Cover Story

From fur traders to take-over kings

Warren Gerard December 25 1978
Cover Story

From fur traders to take-over kings

Warren Gerard December 25 1978

From fur traders to take-over kings

In 1611 Henry Hudson, his young son John, five men with scurvy and a loyal ship’s carpenter were cast off the Discovery in a small open boat into the freezing waters of James Bay, never to be seen again. Victims of a mutiny, Hudson and the rest died unaware of his accomplishment. It took others, and through them the founders of the Hudson's Bay Co., to reveal the value of the English navigator’s discovery for the fur trade. He had found the northern forest, the richest beaver domicile in the world, a fur trader’s El Dorado.

The Hudson’s Bay Co. (the common designation of “the Governor and Company of Adventurers of England trading into Hudson’s Bay”) was incorporated in 1670 and received a grant of a “plantation or colony" to be called Rupert’s Land in honor of Prince Rupert, first governor of the company. The grant covered Hudson Strait and the drainage basins of Hudson and James bays, and as far east as Ungava, south to the Red River Valley and west to the valleys of the north and south branches of the Saskatchewan River, some 1,486,000 square miles, 38.7 per cent of Canada’s present area.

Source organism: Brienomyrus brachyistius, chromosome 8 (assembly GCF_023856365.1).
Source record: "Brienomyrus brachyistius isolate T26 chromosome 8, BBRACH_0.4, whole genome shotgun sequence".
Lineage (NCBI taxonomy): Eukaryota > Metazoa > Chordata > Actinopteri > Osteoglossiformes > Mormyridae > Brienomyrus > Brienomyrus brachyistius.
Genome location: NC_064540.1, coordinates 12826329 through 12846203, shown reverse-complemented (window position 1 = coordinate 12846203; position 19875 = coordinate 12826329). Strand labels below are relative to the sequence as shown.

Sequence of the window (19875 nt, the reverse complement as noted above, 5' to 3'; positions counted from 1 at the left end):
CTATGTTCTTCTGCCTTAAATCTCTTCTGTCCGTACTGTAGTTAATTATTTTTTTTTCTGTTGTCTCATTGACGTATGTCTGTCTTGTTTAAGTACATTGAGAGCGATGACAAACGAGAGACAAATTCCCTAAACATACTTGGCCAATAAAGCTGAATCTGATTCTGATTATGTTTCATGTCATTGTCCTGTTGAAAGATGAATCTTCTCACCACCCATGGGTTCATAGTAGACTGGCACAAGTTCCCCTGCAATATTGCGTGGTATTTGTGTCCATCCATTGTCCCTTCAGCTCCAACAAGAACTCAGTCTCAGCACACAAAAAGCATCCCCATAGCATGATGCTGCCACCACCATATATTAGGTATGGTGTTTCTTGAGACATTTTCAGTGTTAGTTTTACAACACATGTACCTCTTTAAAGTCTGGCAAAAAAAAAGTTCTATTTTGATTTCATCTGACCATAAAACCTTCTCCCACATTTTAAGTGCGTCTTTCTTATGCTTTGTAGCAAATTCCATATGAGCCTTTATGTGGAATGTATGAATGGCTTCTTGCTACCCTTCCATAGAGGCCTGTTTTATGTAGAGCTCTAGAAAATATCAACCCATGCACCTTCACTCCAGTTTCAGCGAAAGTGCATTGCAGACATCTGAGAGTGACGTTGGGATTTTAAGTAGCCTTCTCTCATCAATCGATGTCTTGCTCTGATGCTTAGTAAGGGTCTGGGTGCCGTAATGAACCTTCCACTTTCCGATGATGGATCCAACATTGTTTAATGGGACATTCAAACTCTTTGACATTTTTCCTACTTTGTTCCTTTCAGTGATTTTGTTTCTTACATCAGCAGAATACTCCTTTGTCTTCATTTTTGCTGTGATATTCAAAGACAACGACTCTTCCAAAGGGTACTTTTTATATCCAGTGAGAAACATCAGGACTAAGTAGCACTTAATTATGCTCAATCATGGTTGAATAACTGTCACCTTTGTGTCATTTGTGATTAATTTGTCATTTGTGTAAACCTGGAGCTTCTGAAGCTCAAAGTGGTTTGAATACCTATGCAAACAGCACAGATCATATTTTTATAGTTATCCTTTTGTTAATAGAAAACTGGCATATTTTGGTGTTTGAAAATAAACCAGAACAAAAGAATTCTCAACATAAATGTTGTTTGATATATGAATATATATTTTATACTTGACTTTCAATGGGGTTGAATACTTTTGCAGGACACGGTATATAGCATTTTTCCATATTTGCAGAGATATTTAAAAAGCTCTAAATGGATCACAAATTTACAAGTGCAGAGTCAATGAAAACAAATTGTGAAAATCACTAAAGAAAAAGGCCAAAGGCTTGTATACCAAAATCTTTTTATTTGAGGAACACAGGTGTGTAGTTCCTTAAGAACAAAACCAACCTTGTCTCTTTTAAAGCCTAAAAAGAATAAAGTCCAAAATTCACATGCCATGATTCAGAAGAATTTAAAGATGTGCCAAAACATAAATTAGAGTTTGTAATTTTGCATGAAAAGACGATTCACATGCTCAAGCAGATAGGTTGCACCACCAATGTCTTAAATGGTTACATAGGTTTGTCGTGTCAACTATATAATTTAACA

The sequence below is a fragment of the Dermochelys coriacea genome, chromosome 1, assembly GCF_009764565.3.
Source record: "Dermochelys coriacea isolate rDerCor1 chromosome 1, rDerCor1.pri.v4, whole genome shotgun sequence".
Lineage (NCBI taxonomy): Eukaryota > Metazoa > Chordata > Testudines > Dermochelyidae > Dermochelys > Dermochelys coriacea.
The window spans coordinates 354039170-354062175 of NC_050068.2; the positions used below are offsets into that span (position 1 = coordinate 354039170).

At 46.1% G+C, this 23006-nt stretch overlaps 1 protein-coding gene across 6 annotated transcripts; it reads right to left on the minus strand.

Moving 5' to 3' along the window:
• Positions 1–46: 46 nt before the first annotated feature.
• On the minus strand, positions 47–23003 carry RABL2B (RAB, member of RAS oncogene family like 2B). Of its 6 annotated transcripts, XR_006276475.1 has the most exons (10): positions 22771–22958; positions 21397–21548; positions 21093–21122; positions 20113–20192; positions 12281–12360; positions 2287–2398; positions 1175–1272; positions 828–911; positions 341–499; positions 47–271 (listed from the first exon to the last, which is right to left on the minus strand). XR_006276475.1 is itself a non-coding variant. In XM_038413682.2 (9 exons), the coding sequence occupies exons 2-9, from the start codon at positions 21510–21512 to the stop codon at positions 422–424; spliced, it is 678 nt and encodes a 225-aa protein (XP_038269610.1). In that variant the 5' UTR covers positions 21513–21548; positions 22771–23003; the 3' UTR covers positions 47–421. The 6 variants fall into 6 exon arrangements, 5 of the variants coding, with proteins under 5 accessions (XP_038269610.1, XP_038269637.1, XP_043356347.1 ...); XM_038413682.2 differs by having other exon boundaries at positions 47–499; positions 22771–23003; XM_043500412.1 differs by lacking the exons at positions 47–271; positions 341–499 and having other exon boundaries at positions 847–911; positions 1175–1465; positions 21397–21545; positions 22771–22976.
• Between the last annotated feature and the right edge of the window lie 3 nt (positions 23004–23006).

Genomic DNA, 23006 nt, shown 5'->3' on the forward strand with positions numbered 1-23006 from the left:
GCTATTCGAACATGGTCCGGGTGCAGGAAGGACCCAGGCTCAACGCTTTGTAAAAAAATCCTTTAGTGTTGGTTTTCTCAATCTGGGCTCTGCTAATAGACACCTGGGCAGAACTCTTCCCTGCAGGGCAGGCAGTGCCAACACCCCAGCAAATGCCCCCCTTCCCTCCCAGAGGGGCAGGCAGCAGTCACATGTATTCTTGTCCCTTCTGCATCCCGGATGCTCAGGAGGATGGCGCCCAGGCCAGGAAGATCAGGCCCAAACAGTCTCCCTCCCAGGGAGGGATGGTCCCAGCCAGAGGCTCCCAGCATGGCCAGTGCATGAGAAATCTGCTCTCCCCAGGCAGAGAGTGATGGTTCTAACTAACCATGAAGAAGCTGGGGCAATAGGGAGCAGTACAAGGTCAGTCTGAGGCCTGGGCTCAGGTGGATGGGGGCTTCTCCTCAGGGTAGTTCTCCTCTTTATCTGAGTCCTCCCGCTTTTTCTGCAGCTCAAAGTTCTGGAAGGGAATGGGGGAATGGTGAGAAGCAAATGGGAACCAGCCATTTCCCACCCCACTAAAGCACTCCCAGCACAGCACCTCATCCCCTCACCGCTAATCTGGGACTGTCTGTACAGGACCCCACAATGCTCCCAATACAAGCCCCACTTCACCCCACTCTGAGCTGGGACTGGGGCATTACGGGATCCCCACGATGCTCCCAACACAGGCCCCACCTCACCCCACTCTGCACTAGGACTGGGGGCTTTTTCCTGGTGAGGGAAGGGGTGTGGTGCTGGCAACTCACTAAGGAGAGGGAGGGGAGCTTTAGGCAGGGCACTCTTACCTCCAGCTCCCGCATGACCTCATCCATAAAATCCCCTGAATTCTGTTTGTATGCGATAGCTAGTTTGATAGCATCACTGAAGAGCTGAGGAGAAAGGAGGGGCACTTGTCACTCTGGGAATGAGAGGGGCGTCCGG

The Bay’s early history paralleled frontier Canada. The company negotiated its

way through Indian wars and survived decades of British battles with France, suffering the loss of forts, trading posts, ships and men. In 1821, the Bay took over the North West Co., made up of Montreal merchants and hardy wilderness men, flourishing as never before. Over the next few decades both public sympathy and political support for monopoly lessened and in 1870 the Bay sold Rupert’s Land to Canada for £300,000, retaining a claim to seven million acres of land.

While fur continued as the backbone of the Bay’s business, â land department was created, a wholesale operation became a new distributing unit, a chain of large retail stores was built and cities grew around old trading posts. During the First World War the company was the shipping agent for the French government and the rest of the 20th century has seen diversification of interests into oil and gas companies, including Hudson’s Bay Oil and Gas Co. Ltd.

Today, traditional trade in wild fur is less than three per cent of the company’s business, replaced by merchandise sales in the more than 250 urban and northern stores from Newfoundland to the Yukon. Since Donald McGiverin became president in 1972, 31 new stores have been opened, the company has entered the catalogue stores business under the name Shop-Rite with 63 stores in Ontario, and gained control of the Zeller’s Ltd. chain of stores. Now, McGiverin and the Bay want to add Simpsons, Ltd. to its historic shelf. It’s a long way from Henry Hudson.

Warren Gerard